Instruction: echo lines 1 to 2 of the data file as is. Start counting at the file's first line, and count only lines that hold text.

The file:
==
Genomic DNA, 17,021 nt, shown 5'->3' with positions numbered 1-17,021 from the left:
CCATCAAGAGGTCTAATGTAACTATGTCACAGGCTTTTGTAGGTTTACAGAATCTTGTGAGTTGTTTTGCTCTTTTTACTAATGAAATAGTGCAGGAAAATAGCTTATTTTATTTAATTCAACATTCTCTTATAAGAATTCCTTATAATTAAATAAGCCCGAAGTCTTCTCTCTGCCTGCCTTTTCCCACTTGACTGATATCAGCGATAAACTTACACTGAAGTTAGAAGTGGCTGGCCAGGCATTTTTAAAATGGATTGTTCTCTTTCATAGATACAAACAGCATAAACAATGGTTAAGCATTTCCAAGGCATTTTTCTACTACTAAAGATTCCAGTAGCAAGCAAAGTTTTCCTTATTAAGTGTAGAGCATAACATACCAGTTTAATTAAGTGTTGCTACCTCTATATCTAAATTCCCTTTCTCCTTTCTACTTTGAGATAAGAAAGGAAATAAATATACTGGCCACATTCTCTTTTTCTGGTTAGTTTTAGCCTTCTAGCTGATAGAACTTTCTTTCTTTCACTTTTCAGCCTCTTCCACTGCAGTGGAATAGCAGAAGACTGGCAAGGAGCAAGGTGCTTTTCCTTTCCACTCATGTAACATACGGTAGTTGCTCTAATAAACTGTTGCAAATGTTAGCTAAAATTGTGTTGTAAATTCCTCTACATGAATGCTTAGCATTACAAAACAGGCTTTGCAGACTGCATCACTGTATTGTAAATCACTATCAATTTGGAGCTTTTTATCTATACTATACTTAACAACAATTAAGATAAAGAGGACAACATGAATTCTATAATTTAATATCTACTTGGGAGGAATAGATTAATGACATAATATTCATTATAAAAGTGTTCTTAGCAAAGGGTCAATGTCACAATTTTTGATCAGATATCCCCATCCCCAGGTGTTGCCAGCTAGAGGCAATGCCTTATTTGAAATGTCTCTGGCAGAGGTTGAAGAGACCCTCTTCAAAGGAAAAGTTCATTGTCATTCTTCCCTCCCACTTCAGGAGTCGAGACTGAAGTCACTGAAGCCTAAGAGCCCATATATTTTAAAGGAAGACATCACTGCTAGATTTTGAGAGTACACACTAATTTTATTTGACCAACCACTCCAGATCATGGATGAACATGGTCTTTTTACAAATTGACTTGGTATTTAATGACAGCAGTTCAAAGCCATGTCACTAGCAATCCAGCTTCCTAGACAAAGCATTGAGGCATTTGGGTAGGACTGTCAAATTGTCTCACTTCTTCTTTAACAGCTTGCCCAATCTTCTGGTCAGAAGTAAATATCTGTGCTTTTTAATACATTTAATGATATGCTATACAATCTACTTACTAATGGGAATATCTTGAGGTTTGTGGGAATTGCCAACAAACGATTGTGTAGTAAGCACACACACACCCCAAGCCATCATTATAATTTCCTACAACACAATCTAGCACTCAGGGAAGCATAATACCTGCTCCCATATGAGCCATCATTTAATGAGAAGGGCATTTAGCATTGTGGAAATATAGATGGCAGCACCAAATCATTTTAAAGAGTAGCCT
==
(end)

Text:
Genomic DNA, 17,021 nt, shown 5'->3' with positions numbered 1-17,021 from the left:
CCATCAAGAGGTCTAATGTAACTATGTCACAGGCTTTTGTAGGTTTACAGAATCTTGTGAGTTGTTTTGCTCTTTTTACTAATGAAATAGTGCAGGAAAATAGCTTATTTTATTTAATTCAACATTCTCTTATAAGAATTCCTTATAATTAAATAAGCCCGAAGTCTTCTCTCTGCCTGCCTTTTCCCACTTGACTGATATCAGCGATAAACTTACACTGAAGTTAGAAGTGGCTGGCCAGGCATTTTTAAAATGGATTGTTCTCTTTCATAGATACAAACAGCATAAACAATGGTTAAGCATTTCCAAGGCATTTTTCTACTACTAAAGATTCCAGTAGCAAGCAAAGTTTTCCTTATTAAGTGTAGAGCATAACATACCAGTTTAATTAAGTGTTGCTACCTCTATATCTAAATTCCCTTTCTCCTTTCTACTTTGAGATAAGAAAGGAAATAAATATACTGGCCACATTCTCTTTTTCTGGTTAGTTTTAGCCTTCTAGCTGATAGAACTTTCTTTCTTTCACTTTTCAGCCTCTTCCACTGCAGTGGAATAGCAGAAGACTGGCAAGGAGCAAGGTGCTTTTCCTTTCCACTCATGTAACATACGGTAGTTGCTCTAATAAACTGTTGCAAATGTTAGCTAAAATTGTGTTGTAAATTCCTCTACATGAATGCTTAGCATTACAAAACAGGCTTTGCAGACTGCATCACTGTATTGTAAATCACTATCAATTTGGAGCTTTTTATCTATACTATACTTAACAACAATTAAGATAAAGAGGACAACATGAATTCTATAATTTAATATCTACTTGGGAGGAATAGATTAATGACATAATATTCATTATAAAAGTGTTCTTAGCAAAGGGTCAATGTCACAATTTTTGATCAGATATCCCCATCCCCAGGTGTTGCCAGCTAGAGGCAATGCCTTATTTGAAATGTCTCTGGCAGAGGTTGAAGAGACCCTCTTCAAAGGAAAAGTTCATTGTCATTCTTCCCTCCCACTTCAGGAGTCGAGACTGAAGTCACTGAAGCCTAAGAGCCCATATATTTTAAAGGAAGACATCACTGCTAGATTTTGAGAGTACACACTAATTTTATTTGACCAACCACTCCAGATCATGGATGAACATGGTCTTTTTACAAATTGACTTGGTATTTAATGACAGCAGTTCAAAGCCATGTCACTAGCAATCCAGCTTCCTAGACAAAGCATTGAGGCATTTGGGTAGGACTGTCAAATTGTCTCACTTCTTCTTTAACAGCTTGCCCAATCTTCTGGTCAGAAGTAAATATCTGTGCTTTTTAATACATTTAATGATATGCTATACAATCTACTTACTAATGGGAATATCTTGAGGTTTGTGGGAATTGCCAACAAACGATTGTGTAGTAAGCACACACACACCCCAAGCCATCATTATAATTTCCTACAACACAATCTAGCACTCAGGGAAGCATAATACCTGCTCCCATATGAGCCATCATTTAATGAGAAGGGCATTTAGCATTGTGGAAATATAGATGGCAGCACCAAATCATTTTAAAGAGTAGCCT